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My Project Cars



Found 6 results

  1. Hi I am looking for a Dash Clock for my 1941 Dodge D19 Business Coupe. It is placed in the glove box cover. I have googled for pictures to show here... but I was not successfull ;-) Maybe another clock from Plymouth or DeSoto would also fit? Does anyone have one for sale or can point me to someone that does? Many thanks, Bernard
  2. So, first post here (wooooo) - what I wanted to try asking is if anyone here knows if there's a size difference in the clocks that ended up in P11/12's and the P15's? In pictures, they look about the same size, but I have heard people say that they are not compatible and one won't fit the other. Once all said and done I hope to also add a Philco 802 radio, P12 center dash and clock to my P11. (wish me luck....)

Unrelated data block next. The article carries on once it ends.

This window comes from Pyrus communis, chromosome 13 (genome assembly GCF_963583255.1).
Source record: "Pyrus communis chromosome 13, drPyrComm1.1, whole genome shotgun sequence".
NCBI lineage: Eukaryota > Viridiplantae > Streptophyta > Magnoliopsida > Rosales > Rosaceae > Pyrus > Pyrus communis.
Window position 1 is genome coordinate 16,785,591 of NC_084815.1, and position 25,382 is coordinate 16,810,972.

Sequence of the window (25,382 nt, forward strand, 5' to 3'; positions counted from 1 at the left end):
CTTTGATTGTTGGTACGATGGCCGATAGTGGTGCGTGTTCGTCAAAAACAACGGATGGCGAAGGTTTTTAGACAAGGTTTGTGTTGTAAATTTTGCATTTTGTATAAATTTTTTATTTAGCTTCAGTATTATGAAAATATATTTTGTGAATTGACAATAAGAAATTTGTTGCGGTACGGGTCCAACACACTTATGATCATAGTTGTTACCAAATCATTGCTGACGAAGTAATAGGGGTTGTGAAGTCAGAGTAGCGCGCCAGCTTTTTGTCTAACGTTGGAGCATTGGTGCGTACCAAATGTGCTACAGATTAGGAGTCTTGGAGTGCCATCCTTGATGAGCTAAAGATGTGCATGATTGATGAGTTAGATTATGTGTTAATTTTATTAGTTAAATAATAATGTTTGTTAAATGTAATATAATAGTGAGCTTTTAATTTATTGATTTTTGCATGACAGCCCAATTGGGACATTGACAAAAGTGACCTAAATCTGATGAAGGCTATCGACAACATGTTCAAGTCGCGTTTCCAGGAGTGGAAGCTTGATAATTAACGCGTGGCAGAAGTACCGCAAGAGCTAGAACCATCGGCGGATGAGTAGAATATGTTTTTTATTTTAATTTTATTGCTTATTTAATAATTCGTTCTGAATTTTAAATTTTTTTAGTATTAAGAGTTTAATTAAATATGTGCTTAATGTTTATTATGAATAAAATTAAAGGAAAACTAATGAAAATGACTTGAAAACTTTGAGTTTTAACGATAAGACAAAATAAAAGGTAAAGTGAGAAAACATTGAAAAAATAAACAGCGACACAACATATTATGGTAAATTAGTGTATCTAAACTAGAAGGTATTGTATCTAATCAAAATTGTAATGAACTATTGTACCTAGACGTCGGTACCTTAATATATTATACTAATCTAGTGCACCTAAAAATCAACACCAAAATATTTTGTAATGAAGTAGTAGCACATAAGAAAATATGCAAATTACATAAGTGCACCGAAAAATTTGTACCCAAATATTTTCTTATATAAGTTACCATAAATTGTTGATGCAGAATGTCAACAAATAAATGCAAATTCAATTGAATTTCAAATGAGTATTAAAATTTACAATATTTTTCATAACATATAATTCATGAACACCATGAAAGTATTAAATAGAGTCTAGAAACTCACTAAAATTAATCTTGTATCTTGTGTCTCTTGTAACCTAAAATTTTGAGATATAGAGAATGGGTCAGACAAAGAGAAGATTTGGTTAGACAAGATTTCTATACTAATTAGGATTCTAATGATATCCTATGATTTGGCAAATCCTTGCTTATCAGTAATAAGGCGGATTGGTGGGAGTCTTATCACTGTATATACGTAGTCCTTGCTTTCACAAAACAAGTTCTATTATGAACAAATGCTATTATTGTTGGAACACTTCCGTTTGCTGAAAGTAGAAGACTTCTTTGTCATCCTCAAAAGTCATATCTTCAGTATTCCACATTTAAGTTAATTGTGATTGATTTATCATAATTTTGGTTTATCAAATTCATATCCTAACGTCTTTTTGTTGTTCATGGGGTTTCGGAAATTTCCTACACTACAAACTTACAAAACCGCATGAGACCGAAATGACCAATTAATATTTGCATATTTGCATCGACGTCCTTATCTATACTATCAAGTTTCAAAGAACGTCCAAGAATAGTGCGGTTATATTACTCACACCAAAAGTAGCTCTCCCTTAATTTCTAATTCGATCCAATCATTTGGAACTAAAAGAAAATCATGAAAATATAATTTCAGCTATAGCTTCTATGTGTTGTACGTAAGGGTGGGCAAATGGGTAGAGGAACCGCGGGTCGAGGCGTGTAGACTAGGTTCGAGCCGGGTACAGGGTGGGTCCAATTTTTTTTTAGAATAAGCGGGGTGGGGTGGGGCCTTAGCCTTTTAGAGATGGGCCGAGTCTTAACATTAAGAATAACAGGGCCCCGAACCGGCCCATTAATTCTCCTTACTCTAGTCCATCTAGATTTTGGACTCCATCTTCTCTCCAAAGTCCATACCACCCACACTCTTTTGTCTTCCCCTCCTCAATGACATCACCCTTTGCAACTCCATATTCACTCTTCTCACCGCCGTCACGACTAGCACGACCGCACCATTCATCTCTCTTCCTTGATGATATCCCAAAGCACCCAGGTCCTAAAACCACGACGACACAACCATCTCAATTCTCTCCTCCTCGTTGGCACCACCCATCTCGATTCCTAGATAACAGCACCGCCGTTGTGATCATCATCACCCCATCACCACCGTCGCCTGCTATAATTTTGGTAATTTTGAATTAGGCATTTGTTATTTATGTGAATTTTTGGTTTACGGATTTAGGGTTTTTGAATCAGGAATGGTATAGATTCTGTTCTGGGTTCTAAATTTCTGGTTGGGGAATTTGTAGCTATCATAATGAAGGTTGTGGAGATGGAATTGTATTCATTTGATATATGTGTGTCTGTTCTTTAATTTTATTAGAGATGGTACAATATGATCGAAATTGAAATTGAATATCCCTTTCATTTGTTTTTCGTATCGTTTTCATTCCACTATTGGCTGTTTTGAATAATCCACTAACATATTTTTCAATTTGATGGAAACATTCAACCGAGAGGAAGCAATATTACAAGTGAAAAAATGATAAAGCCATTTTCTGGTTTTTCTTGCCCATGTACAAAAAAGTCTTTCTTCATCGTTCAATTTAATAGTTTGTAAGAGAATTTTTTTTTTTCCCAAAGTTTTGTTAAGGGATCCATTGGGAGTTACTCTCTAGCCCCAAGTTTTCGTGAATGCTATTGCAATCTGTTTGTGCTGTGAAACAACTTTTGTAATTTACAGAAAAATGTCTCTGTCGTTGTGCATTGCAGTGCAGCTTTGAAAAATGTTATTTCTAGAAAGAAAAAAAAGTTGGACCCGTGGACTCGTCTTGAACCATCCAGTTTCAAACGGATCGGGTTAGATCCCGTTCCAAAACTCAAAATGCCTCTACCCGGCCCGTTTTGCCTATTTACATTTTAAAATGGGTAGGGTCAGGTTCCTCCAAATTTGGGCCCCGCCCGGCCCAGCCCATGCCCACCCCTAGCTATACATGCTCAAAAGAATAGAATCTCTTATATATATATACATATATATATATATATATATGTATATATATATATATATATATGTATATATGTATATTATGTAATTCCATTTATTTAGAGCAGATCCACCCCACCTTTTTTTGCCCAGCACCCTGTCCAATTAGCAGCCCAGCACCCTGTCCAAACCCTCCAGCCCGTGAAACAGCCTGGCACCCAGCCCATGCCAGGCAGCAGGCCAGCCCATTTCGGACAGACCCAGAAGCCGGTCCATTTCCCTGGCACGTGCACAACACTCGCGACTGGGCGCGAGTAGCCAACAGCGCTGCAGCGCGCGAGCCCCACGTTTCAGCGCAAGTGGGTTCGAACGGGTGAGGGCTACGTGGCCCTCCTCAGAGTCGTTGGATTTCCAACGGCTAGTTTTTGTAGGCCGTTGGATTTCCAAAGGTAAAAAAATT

3. Pulled out the radio and glove box yesterday to give a cleaning and test... clock I didn't test yet, can hear something rattling inside, small but still a rattle. Is there a trick to removing the front lens? Well, more so removing the small dial for setting the time? Looks like a slot head, with a small pin hole in the end. I'd like to get it open, cleaned, find the rattle and maybe oil it a little before powering it up for testing, in case something is seized and turning it on ruins it.